Who’s to say? But for now, I long to enjoy and must be faithful to the drive within: to reveal the image of my Creator God through my humble, limited opportunities for producing what my own heart conceives, what my own eye fancies. Perhaps the world may too enjoy something it has never before received.

Perhaps it will just be for me…and Him.


Similar posts:


Photography: A Contemplation

Contemplative Photography #1

Contemplative Photography #2

Contemplative Photography #3

Contemplative Photography #4

1 Comment

Posted by on November 7, 2013 in Life


Tags: , , , , , , , , , , ,

Mathematics for Faith

I previously wrote about having faith for computer repair, exploring the idea of what faith looks like in the areas of life where we have some apparent control.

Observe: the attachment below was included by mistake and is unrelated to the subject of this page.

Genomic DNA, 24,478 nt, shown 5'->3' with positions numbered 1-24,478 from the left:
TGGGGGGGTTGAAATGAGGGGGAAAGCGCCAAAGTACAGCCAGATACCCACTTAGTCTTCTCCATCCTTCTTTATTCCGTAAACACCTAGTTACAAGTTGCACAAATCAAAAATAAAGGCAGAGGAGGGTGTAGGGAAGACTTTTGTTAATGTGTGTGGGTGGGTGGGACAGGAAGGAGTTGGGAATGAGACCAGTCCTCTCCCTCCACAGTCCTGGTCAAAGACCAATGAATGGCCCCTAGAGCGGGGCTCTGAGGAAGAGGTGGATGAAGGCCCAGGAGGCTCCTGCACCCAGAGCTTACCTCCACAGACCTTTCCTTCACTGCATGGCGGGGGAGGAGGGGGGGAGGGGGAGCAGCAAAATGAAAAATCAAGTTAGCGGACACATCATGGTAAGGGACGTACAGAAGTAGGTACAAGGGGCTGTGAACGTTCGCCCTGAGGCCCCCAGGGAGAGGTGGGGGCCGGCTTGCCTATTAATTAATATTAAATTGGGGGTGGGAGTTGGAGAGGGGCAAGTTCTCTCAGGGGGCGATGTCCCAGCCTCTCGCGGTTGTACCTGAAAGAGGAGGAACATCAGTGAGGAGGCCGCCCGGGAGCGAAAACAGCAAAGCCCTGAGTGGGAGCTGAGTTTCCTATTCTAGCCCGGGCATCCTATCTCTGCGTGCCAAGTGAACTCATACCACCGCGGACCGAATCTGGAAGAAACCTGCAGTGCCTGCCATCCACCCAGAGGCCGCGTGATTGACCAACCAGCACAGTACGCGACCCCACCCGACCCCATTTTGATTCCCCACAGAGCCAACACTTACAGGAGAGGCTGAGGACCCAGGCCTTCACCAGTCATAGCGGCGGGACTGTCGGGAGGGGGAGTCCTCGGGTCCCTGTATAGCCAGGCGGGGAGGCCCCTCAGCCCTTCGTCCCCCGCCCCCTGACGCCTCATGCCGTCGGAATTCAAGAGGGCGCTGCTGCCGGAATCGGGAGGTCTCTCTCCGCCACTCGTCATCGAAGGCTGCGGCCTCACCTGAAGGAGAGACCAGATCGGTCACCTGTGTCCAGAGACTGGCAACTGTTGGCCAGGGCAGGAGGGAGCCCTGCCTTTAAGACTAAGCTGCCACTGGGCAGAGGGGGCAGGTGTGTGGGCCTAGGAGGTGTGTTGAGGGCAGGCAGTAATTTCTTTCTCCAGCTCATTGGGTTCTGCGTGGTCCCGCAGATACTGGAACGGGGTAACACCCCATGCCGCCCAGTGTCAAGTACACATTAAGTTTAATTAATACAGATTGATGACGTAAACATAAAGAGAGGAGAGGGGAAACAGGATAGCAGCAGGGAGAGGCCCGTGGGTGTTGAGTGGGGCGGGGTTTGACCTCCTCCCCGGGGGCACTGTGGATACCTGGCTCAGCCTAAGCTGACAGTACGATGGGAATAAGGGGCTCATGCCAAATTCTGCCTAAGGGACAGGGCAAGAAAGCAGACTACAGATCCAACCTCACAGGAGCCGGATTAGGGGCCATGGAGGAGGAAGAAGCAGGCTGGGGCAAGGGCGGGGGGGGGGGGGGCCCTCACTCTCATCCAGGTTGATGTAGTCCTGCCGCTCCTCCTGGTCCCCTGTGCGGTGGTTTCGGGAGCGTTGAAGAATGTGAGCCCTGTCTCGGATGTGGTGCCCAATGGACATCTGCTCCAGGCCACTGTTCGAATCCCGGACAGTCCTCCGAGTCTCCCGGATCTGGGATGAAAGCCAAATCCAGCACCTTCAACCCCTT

Now I have another example of faith, with a twist.

A Faith-Stretching Assignment

I’m currently a graduate student in mathematics. The program is difficult for me and it makes me question whether or not I’m really a math person. The homework is never simple and straightforward; each assignment is a struggle for me. I’m just not getting it this semester; the content isn’t clicking with me.

Others in the class seem to be doing quite well; so I guess I can’t blame things on the professor.

Well, I realized the other day that my math class wasn’t an area of life where I was seeking the Lord in prayer, desperate for His blessing. I was trying to make a go of it in my own strength, and my repeated mediocre results still hadn’t gotten my attention.

My wife reminded me again last night–in the midst of me banging my head on the dining room table in a spell of frustration–that I hadn’t been praying for insight into the homework, that I hadn’t been asking for God to clarify my thinking and to bless my efforts at being a good student.